Preventing Challenges to Your Financial Power of Attorney
These tips may ensure that your financial power of attorney is accepted.
If you think someone is likely to go to court to challenge your durable power of attorney for finances (sometimes called a financial power of attorney) or may claim that you were coerced into signing it, you can take several steps to head off problems.
See a lawyer. You may want a lawyer to review your power of attorney for finances if you've created it yourself. An experienced estate planning lawyer can answer questions about your durable power of attorney and about your other estate planning documents as well. For example, you may also be expecting challenges to your will, a trust, or health care wishes. You can ask a lawyer about all of these issues.
The point is to have the lawyer put your fears to rest by confirming that your estate plan will hold up under the challenges of your stubborn relatives. Your attorney can also testify about your mental competency, should the need arise.
Sign your document in front of witnesses. You can sign your document in front of witnesses, even if your state does not require it. After watching you sign, the witnesses themselves sign a statement that you appeared to know what you were signing and that you did so voluntarily. If someone later challenges your competence, these statements will be strong evidence that you were of sound mind at the time you signed your document.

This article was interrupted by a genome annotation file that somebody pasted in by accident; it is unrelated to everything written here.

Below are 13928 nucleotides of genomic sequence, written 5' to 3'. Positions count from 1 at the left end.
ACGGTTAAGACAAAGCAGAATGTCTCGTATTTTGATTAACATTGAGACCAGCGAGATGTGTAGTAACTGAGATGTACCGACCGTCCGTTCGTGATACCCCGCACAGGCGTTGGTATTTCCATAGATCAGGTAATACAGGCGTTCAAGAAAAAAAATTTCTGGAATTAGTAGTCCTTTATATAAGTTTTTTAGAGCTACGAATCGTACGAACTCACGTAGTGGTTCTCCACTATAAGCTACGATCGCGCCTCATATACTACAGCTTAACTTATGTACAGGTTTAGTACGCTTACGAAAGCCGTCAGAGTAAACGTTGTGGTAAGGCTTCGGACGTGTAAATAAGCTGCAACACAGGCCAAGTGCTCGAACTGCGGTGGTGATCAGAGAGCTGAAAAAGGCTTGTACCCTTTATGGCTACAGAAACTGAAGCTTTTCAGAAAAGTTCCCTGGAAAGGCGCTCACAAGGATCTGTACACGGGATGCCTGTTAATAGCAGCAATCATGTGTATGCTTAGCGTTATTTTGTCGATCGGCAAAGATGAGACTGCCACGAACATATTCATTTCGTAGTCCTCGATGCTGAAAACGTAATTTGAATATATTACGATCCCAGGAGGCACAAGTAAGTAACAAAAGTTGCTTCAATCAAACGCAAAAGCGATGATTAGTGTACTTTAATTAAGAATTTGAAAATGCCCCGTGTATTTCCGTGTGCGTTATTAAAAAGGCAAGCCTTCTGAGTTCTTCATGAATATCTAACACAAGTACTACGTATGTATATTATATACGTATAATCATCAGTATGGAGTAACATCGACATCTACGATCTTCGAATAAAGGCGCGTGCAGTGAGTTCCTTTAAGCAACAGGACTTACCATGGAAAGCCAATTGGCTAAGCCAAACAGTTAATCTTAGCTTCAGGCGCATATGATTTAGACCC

Get a doctor's statement. You may want to get a doctor's statement around the time you sign your durable power of attorney. The doctor should write, date, and sign a short statement saying that he or she has seen you recently and believes you to be of sound mind.
Attach this statement to your power of attorney document. Then, if necessary, your agent can produce the statement as proof that you were of sound mind when you signed your power of attorney.
Make a videotape. You can also videotape a statement of your intent to make and sign the durable power of attorney. Such a step should not be necessary, but going to this length may further minimize the chances of a successful challenge to your competency. If you do make a videotape, keep this tape with your power of attorney document.
Be warned that using a videotape may work against you in some circumstances. The person challenging your power of attorney document will want to use any visible quirks of behavior or language as evidence that you were not in fact competent when you made your document.
For more information on durable powers of attorney for finances, see How Financial Powers of Attorney Work. To learn more about about creating a estate plan to protect your loved ones from legal hassles and financial uncertainty after your death, see Plan Your Estate, by Denis Clifford (Nolo).